JOHN KOVACH | Colleges Yaniglos waits while working with weights
NORTH CANTON -- Marty Yaniglos of Hubbard is aiming to take his track career as a weight thrower to a new level, after completing his four-year intercollegiate eligibility at Walsh University with honors.
Named Walsh University Male Athlete of the Year for 2000-2001 after gaining All-American honors in the hammer throw, Yaniglos has set his sights on making the U.S. Olympic team.
"I am hoping to go to the Olympic Trials in four years. It will take me about seven or eight years to make a run at the Olympics," said Yaniglos, who gained All-American honors in the 16-pound hammer throw this year at the NAIA National Track and Field Championships with a fourth-place throw of 166 feet, 7 inches.
"I need 215 [feet] to qualify [for the U.S. Olympic team] in the hammer. Unofficially, I've thrown 205."
Won AMC title: Yaniglos, who still has one year of college remaining, qualified nationally in the hammer for the second straight year by winning the American Mideast Conference championship with a personal-best 168 feet.
Last year, he failed to place in the national hammer.
Also this year, he qualified for the NAIA national indoor meet in March in the 35-pound weight throw, placing seventh with a throw of 52-2 3/4. But he had a 58-3 in the Mount Union Invitational.
Yaniglos' goal in the 35-pound weight throw is to qualify for national open competition, which is held every year, because this event is not part of the Olympics.
"Officially, I have 5 feet to add [to qualify for the national], but unofficially 2. I have thrown 62 in practice. I figure it will take 64 feet to qualify for the national," he explained.
Will train, coach: So while Yaniglos completes his final year of school majoring in education and comprehensive social studies, he will continue training while also serving as Walsh's weights coach for men and women under coach Dan McCallion.
"I am still training and still throwing in open [USA Track and Field Association] competition. Our meets don't start until November," said Yaniglos, who has about a 3.0 grade-point average, and plans to do his student teaching next spring. "I plan on getting into as many meets as I can."
Regarding his coaching job, "Right now it is temporary but it could be permanent," said Yaniglos, noting that he never had a weights coach at Walsh.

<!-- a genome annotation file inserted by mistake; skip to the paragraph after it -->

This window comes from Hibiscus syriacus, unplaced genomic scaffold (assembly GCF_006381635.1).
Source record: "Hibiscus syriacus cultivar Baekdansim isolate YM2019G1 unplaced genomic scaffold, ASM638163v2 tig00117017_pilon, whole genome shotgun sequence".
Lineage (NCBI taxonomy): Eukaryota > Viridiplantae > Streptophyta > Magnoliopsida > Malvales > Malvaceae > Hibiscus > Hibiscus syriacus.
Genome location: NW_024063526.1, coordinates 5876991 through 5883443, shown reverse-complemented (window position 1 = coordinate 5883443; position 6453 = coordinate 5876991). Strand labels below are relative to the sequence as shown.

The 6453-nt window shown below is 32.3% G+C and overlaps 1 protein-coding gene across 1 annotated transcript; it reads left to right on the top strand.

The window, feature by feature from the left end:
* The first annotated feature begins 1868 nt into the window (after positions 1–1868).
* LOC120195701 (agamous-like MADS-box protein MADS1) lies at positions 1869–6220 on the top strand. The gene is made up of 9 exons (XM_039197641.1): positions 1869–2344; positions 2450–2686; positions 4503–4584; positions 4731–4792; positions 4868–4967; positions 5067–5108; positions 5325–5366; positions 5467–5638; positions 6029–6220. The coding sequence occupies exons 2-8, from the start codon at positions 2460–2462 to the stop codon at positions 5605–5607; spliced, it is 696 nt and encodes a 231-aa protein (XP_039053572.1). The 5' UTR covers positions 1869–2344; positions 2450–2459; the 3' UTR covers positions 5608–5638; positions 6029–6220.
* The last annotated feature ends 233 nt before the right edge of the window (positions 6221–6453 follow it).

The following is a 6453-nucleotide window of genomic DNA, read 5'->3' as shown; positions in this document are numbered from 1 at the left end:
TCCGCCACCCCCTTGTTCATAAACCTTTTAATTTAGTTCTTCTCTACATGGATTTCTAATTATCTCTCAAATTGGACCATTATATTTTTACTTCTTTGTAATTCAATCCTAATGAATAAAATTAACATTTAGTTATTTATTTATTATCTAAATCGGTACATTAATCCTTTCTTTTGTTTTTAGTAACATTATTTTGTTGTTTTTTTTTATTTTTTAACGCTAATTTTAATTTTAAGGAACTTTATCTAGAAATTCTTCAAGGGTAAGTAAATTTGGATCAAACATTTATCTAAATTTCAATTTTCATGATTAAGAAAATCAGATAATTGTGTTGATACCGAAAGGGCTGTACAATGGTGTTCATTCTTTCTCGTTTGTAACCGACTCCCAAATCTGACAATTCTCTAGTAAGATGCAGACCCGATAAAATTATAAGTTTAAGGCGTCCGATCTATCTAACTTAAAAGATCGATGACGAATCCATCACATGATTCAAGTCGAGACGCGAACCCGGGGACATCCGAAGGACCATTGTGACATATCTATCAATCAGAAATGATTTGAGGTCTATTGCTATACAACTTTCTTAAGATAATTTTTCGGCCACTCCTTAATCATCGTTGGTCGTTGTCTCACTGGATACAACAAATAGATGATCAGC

"I trained with Judd Logan off-and-on. He is a four-time Olympian. He coaches weights at Ashland University. I would work out with him at Walsh, and other times drive to Ashland to work out."
Speed, control: Yaniglos said he needs to find a way to increase his turning speed inside of the circle for both the hammer and 35-pound weight events without crossing the line and fouling. He needs to maximize his speed while controlling his momentum as he whirls the chain-and-weight around and releases it.
"[I'm] just practicing speed in the turn to get around faster. I'm strong enough right now. I don't have to worry about strength," said Yaniglos, noting that lately he has been reducing his speed to avoid fouling.
He said that in the hammer, "I had to back off my speed and I had to subtract a turn to two turns because I normally go with three [but] I have to be able to get the speed without fouling. [I] just have to refine it right now. I know what I have to do."
Yaniglos also competed in the shot put and discus at Walsh, but never made it to the national in either event. His best throws were 46-0 and 140-0, respectively.
Football, too: The son of Gina and Martin Yaniglos, Marty also played football for three years at Walsh, but his career was hampered by an injury.
While at Hubbard, Yaniglos was on the track team for three years under coach Missy Marshall Mudrik, and also performed for the football and swimming squads. But he said he owes his interest in the hammer throw to assistant principal Eugene Kelly.
"He threw the hammer in college, so he got me interested in it. He took me out a couple of times to practice and showed me some of the basics, and I began to like it," said Yaniglos.
Katherine Drap, a senior on the Walsh women's cross country and track team this past season from North Olmsted High, was named Walsh University Female Athlete of the Year for 2000-2001.